Just across the river from the Houses of Parliament, the South Bank area of London was energised during the 1951 Festival of Britain by the iconic modern architecture of the Southbank Centre, featuring the Royal Festival Hall, Hayward Gallery, the Purcell Room and Queen Elizabeth Hall.
This area stretches between Westminster and London Bridges on the south side of the river, and is a perfect location for a sunny day's stroll.
There is always a special event going on, as well as a fantastic range of entertainment, arts and dining venues to discover. For a more high-adrenalin sightseeing tour, you can even whizz down the Thames on a speedboat and take in the spectacular views.
Trains to London Waterloo
London Waterloo train station is convenient for access to the South East of England by train. Destinations to and from London Waterloo include Bournemouth, Southampton, Exeter and Weymouth.
Book your train tickets in advance with thetrainline.com and save money.
Travel to Bankside, South Bank and Waterloo
Bankside, the South Bank and Waterloo are easy to access: use London Bridge, Waterloo, Blackfriars, and Southwark stations, or take one of the numerous buses that travel to the area. London Waterloo is served by the Jubilee, Northern and Bakerloo lines on the Tube.
If you're going to be in London for more than a day, it's worth buying a Visitor Oyster Card in advance. The Visitor Oyster Card is delivered to your home before you arrive in London. It is one of the easiest ways to get around London.
If you do not have a Visitor Oyster Card, but still plan to travel around London for more than a day, buy an Oyster card at the Tube station. Learn more about Oyster Cards.
Things to see in London Waterloo
If you head towards the river from London Waterloo, you will find the Florence Nightingale Museum, the SEA LIFE London Aquarium, the Coca-Cola London Eye, the Southbank Centre, the BFI Imax and The London Dungeon.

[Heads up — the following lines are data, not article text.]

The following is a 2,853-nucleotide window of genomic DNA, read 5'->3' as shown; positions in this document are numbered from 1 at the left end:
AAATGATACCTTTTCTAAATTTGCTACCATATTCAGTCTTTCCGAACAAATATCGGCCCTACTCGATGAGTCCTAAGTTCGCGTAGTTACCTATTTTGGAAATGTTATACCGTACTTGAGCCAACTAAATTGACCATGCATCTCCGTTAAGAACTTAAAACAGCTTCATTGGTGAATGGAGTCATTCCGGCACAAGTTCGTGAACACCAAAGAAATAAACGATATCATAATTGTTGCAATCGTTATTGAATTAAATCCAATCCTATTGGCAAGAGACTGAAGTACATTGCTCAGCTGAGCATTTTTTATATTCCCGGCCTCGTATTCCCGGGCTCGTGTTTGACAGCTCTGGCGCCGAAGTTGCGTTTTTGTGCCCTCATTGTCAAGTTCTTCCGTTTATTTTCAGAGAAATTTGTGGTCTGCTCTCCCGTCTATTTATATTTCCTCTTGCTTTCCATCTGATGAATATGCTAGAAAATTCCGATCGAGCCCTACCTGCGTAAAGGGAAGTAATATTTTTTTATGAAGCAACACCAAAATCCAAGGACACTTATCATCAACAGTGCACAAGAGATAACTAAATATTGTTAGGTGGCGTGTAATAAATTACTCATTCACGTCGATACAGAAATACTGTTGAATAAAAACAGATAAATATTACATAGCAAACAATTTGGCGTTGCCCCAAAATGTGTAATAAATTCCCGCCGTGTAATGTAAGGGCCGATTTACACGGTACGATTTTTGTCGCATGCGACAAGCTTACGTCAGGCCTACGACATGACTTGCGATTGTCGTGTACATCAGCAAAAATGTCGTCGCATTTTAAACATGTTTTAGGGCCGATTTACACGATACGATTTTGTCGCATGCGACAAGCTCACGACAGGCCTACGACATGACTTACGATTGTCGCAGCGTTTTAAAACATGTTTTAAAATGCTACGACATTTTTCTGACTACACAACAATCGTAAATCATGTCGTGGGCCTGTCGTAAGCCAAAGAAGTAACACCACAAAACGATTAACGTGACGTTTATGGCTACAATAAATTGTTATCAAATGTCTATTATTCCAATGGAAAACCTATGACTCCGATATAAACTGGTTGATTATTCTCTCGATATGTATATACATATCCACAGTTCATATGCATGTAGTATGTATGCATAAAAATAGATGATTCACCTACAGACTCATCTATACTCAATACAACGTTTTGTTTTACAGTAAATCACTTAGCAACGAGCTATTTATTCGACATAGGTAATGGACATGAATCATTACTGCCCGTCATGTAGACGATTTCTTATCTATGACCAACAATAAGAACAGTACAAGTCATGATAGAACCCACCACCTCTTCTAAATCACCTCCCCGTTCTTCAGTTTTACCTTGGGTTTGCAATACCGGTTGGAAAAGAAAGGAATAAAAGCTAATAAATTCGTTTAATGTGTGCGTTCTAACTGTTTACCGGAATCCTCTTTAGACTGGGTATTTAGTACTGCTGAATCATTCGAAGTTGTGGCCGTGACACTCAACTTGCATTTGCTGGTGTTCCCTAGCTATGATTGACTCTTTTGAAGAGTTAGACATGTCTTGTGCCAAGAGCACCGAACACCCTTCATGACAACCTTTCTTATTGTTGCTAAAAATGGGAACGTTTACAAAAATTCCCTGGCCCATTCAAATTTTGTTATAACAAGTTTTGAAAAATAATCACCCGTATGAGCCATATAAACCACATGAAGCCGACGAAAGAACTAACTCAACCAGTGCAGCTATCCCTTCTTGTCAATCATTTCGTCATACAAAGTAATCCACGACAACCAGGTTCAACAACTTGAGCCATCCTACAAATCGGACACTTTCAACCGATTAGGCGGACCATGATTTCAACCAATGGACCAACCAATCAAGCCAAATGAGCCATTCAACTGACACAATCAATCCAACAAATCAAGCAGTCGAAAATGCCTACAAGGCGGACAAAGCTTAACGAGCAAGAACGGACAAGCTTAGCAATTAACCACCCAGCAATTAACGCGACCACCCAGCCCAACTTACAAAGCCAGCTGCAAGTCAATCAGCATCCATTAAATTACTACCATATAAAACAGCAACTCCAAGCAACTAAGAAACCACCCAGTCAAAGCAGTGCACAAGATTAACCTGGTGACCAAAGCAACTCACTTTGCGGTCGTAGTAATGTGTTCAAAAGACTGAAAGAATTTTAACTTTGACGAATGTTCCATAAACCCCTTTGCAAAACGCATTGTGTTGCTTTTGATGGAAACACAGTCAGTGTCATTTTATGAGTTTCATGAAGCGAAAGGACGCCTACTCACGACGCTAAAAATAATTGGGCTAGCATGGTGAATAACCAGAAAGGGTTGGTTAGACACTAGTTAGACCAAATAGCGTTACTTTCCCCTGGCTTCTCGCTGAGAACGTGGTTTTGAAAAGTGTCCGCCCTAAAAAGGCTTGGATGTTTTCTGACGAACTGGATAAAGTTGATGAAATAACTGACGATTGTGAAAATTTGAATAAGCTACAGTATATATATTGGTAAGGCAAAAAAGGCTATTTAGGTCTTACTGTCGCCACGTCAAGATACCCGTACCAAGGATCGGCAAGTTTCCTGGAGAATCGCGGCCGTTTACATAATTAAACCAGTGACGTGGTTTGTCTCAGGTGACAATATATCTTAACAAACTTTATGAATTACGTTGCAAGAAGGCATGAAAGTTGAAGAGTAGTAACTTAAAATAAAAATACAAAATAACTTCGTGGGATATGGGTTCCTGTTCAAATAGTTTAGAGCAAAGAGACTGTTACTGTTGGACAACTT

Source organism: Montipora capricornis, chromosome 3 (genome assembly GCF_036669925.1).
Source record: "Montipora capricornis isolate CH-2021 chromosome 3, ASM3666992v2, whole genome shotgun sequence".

There are plenty of great dining options in this area, from riverside dining at Skylon to dim sum at Ping Pong, or gastro-pub grub at the Anchor and Hope. If that's enough to tempt you into an overnight stay in the area, there are plenty of hotels close to Waterloo.
East of Waterloo Bridge on the South Bank
The riverside walkway is perfect for people watching, spending lazy afternoons in a pavement café or browsing in one of the area's many book and art shops or regular markets.
You'll also find excellent cuisine and a chic bar at the Oxo Tower Restaurant and a range of Italian and French cafés at Gabriel's Wharf; while the National Theatre's Terrace Bar is perfect for a relaxing drink.
Things to see in Bankside
East of Blackfriars bridge, the area becomes known as Bankside. This is one of the oldest parts of London – entrepreneurs, artists and revellers have flocked here for almost 2,000 years. Bankside is also one of London's most vibrant areas, with a heady mix of culture, foodie delights, attractions and architecture.
Situated along the Thames, Bankside is dominated by Tate Modern, one of the world's finest art galleries. The quirky streets around Tate Modern are perfect for exploring on foot – with galleries including Bankside Gallery and Jerwood Space, and the trendy shops and restaurants of Bankside Mix waiting to be discovered.
Playwrights have gathered here since Shakespeare's time, and the area remains a centre for creativity. Shakespeare's Globe exhibition and tour is a great way to immerse yourself in the culture of the Bard's time, and the converted Menier Chocolate Factory offers world-class productions. It's also a great area for an immersive historical experience: try the Golden Hinde ship or the Clink Prison Museum.
Time for a drink? Historic pubs such as The George and The Anchor have long been favoured by famous Londoners – from Charles Dickens to Samuel Pepys – or search out The Rake, London's smallest bar. If you fancy a tipple, head to Vinopolis, Bankside's unique wine-tasting attraction, which also features the Whisky Exchange shop and tasting room.
Bankside was once known as London's larder. It's a title that lives on today in the fresh produce of Borough Market and the wealth of fine restaurants, pavement cafés and outlets surrounding it.